British Museum blog

Amara West 2012: the end of work on site


Neal Spencer, British Museum

Work on site finished yesterday, with final recording, photography and then the logistics of getting all our equipment back by boat to the expedition house after sunset.

A last sunset over the ancient town

A last sunset over the ancient town

Some of our workmen, experienced in building mudbrick architecture on Ernetta island, constructed new walls along the ancient walls of house E13.7, to preserve the painted plaster surface from wind erosion over the coming months.

Ghazafi Mohamed and Hassan Nouri constructing protective walls in house E13.7

Ghazafi Mohamed and Hassan Nouri constructing protective walls in house E13.7

In the next few days we’ll be closing the house, moving objects to the Sudan National Museum in Khartoum and starting our journeys home….

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Find out more about the Amara West research project

Filed under: Amara West, Archaeology, Research

3 Responses - Comments are closed.

  1. Nice! Would like to see some pictures of the objects!!

    Like

  2. RAM PRAVESH SAVITA says:

    Thanks for communicating the news.Please do it future too.

    Like

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The Roman emperor Marcus Aurelius was born #onthisday in AD 121.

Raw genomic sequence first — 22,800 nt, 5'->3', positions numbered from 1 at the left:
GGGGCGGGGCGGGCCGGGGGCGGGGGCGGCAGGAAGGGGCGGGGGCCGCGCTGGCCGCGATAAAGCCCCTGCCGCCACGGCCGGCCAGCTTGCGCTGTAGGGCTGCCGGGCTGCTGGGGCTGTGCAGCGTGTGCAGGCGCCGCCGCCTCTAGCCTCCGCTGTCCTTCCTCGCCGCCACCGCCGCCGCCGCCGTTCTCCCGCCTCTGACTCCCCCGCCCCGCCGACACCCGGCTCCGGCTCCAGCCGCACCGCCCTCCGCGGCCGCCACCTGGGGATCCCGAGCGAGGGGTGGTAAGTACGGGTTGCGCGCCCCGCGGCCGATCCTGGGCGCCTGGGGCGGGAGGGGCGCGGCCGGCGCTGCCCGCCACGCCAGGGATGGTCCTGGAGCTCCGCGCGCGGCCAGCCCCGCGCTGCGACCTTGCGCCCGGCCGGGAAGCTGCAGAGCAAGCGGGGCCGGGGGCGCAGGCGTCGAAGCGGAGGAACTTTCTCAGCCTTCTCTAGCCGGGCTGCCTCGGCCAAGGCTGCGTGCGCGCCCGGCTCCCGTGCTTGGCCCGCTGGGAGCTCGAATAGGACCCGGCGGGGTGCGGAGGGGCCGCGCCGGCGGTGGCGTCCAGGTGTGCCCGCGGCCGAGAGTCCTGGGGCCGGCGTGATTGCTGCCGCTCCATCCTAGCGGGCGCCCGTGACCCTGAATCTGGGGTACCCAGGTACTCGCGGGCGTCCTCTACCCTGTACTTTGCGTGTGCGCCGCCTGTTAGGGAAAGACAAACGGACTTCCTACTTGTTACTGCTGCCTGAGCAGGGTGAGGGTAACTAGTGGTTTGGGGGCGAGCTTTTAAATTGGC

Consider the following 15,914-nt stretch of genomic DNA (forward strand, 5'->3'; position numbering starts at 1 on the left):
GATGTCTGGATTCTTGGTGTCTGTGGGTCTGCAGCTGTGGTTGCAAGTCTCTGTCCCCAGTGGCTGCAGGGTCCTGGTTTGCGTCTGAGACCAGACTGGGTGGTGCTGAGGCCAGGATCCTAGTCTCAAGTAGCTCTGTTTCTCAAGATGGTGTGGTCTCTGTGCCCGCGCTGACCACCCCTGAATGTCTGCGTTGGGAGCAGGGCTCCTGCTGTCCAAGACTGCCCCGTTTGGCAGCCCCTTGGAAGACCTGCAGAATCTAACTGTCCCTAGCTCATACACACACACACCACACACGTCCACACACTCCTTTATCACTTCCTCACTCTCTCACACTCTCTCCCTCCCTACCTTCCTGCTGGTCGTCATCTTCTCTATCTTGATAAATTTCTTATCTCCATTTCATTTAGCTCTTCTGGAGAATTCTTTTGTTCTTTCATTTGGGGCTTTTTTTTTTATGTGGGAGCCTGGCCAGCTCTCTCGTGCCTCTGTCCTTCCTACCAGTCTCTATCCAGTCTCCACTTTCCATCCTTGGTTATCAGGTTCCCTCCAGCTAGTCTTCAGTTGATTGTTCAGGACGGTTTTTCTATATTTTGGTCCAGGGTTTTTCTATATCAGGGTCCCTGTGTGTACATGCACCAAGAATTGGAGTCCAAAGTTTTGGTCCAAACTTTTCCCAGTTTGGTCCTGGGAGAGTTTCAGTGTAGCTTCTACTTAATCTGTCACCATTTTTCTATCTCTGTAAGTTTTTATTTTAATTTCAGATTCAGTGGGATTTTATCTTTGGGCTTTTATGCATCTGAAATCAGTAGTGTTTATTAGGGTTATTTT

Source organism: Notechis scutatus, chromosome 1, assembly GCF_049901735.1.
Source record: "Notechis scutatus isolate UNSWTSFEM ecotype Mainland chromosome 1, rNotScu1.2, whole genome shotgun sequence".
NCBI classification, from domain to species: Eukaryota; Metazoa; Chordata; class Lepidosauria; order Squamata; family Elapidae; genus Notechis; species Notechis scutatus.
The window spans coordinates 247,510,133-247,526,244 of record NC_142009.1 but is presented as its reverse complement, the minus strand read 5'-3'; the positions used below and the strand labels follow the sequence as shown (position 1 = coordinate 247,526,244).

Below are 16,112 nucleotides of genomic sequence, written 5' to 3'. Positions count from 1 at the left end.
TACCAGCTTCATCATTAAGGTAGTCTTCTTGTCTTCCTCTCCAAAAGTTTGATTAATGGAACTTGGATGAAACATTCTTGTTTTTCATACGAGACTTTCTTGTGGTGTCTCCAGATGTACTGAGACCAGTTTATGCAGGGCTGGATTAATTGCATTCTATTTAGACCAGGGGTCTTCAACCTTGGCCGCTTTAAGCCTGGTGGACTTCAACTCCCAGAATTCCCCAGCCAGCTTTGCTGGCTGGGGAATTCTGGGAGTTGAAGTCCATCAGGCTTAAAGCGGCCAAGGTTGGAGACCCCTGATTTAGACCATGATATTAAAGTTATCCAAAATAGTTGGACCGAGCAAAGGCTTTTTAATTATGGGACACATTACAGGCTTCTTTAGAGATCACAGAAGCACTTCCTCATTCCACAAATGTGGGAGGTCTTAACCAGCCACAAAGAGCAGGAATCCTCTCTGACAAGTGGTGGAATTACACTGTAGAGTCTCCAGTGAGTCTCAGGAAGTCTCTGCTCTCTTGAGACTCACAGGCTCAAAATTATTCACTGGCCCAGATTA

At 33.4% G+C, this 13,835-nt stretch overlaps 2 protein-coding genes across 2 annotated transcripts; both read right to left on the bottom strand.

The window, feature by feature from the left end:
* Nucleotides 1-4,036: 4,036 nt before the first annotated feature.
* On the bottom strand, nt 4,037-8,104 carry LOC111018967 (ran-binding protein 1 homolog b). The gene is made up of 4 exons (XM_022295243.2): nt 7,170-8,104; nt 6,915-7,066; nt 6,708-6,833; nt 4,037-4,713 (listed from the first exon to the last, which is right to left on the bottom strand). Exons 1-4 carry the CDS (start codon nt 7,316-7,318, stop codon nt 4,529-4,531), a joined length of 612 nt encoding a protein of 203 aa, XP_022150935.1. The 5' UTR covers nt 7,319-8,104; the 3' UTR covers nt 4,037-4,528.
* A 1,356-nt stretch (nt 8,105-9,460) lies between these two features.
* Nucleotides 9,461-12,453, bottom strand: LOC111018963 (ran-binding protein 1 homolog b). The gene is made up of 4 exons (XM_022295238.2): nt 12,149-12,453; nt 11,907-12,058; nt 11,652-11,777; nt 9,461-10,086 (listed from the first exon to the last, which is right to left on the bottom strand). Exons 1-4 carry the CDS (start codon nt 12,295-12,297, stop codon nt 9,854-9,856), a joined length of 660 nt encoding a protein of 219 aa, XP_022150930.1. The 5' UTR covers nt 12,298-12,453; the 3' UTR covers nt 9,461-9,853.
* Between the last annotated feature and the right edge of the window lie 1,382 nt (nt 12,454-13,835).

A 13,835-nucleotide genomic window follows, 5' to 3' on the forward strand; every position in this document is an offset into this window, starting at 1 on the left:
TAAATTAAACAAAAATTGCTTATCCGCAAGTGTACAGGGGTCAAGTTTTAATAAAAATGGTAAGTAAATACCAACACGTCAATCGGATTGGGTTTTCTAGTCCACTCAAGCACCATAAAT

Marcus Aurelius (AD 161-80), who appears on the coin set in this ring, is best known for his philosophical work, The Meditations. Although he was the most powerful man in the Roman Empire, he dwelt on the emptiness of glory: 'Shall mere fame distract you? Look at the speed of total oblivion of all and the void of endless time on either side of us and the hollowness of applause... For the whole earth is but a point, and of this what a tiny corner is our dwelling-place, and how few and paltry are those who will praise you.' It is ironic that such sentiments as these have preserved his fame to this day.
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In ancient Greece, powerful, shape-shifting gods provided compelling subjects for artists. The famous sculptor Phidias created a gold and ivory statue of Zeus, ruler of the gods, that was over 13 metres high for his temple at Olympia. One of the Seven Wonders of the Ancient World, it symbolised the awesome presence of the god at his sanctuary site. There was also drama to be found in the gods’ ability to change their form as a means of disguise. Zeus, ruler of the Olympian gods, could take animal form – he seduced Leda as a swan, carried away Europa as a bull and Ganymede as an eagle.

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You can see this figure in our exhibition #DefiningBeauty, until 5 July 2015.
Bronze statuette of Zeus. Roman period, 1st–2nd century AD, said to be from Hungary.
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Even before he had entered the Royal Academy schools at the age of 14, Turner had worked as an architectural draughtsman. This training is evident in his fascination with the details of the famous ruins of this twelfth-century Cistercian Abbey in Monmouthshire, which he visited in 1792, and again in 1793. Tourists of the time were as much impressed by the way that nature had reclaimed the monument as by the scale and grandeur of the buildings. Turner's blue-green washes over the abbey's far wall blend stone and leaf together, and on the near arch the spiralling creepers seem to make the wind and light tangible. 
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